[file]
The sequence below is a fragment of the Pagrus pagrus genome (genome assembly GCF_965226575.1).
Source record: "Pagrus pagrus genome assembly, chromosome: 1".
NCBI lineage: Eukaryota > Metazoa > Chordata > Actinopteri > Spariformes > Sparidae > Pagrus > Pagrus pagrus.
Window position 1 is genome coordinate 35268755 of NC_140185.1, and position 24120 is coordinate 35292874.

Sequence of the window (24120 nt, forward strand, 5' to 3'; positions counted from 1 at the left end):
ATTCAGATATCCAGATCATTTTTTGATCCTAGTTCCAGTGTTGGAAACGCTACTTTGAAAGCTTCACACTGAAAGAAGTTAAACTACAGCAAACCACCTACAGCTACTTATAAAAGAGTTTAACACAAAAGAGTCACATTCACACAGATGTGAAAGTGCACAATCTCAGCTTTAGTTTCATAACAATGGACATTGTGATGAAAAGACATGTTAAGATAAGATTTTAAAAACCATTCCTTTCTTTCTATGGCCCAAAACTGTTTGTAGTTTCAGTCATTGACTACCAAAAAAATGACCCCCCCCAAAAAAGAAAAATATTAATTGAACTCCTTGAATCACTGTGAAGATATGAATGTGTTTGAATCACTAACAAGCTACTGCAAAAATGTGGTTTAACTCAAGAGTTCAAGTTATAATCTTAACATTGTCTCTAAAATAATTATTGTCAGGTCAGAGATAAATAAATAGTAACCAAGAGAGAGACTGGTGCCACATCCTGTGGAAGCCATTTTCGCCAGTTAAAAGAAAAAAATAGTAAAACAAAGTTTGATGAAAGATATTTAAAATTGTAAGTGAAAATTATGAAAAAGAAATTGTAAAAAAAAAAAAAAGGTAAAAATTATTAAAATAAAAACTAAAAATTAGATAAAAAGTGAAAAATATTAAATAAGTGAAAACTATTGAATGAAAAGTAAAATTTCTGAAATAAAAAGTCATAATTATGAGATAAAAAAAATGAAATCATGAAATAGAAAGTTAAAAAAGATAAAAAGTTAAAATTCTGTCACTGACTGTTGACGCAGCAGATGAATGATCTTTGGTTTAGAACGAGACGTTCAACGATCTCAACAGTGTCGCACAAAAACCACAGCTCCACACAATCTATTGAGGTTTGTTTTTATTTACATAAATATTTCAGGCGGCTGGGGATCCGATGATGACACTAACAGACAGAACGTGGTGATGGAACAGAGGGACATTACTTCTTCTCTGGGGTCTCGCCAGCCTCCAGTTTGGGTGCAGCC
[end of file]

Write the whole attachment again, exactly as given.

The sequence below is a fragment of the Pagrus pagrus genome (genome assembly GCF_965226575.1).
Source record: "Pagrus pagrus genome assembly, chromosome: 1".
NCBI lineage: Eukaryota > Metazoa > Chordata > Actinopteri > Spariformes > Sparidae > Pagrus > Pagrus pagrus.
Window position 1 is genome coordinate 35268755 of NC_140185.1, and position 24120 is coordinate 35292874.

Sequence of the window (24120 nt, forward strand, 5' to 3'; positions counted from 1 at the left end):
ATTCAGATATCCAGATCATTTTTTGATCCTAGTTCCAGTGTTGGAAACGCTACTTTGAAAGCTTCACACTGAAAGAAGTTAAACTACAGCAAACCACCTACAGCTACTTATAAAAGAGTTTAACACAAAAGAGTCACATTCACACAGATGTGAAAGTGCACAATCTCAGCTTTAGTTTCATAACAATGGACATTGTGATGAAAAGACATGTTAAGATAAGATTTTAAAAACCATTCCTTTCTTTCTATGGCCCAAAACTGTTTGTAGTTTCAGTCATTGACTACCAAAAAAATGACCCCCCCCAAAAAAGAAAAATATTAATTGAACTCCTTGAATCACTGTGAAGATATGAATGTGTTTGAATCACTAACAAGCTACTGCAAAAATGTGGTTTAACTCAAGAGTTCAAGTTATAATCTTAACATTGTCTCTAAAATAATTATTGTCAGGTCAGAGATAAATAAATAGTAACCAAGAGAGAGACTGGTGCCACATCCTGTGGAAGCCATTTTCGCCAGTTAAAAGAAAAAAATAGTAAAACAAAGTTTGATGAAAGATATTTAAAATTGTAAGTGAAAATTATGAAAAAGAAATTGTAAAAAAAAAAAAAAGGTAAAAATTATTAAAATAAAAACTAAAAATTAGATAAAAAGTGAAAAATATTAAATAAGTGAAAACTATTGAATGAAAAGTAAAATTTCTGAAATAAAAAGTCATAATTATGAGATAAAAAAAATGAAATCATGAAATAGAAAGTTAAAAAAGATAAAAAGTTAAAATTCTGTCACTGACTGTTGACGCAGCAGATGAATGATCTTTGGTTTAGAACGAGACGTTCAACGATCTCAACAGTGTCGCACAAAAACCACAGCTCCACACAATCTATTGAGGTTTGTTTTTATTTACATAAATATTTCAGGCGGCTGGGGATCCGATGATGACACTAACAGACAGAACGTGGTGATGGAACAGAGGGACATTACTTCTTCTCTGGGGTCTCGCCAGCCTCCAGTTTGGGTGCAGCC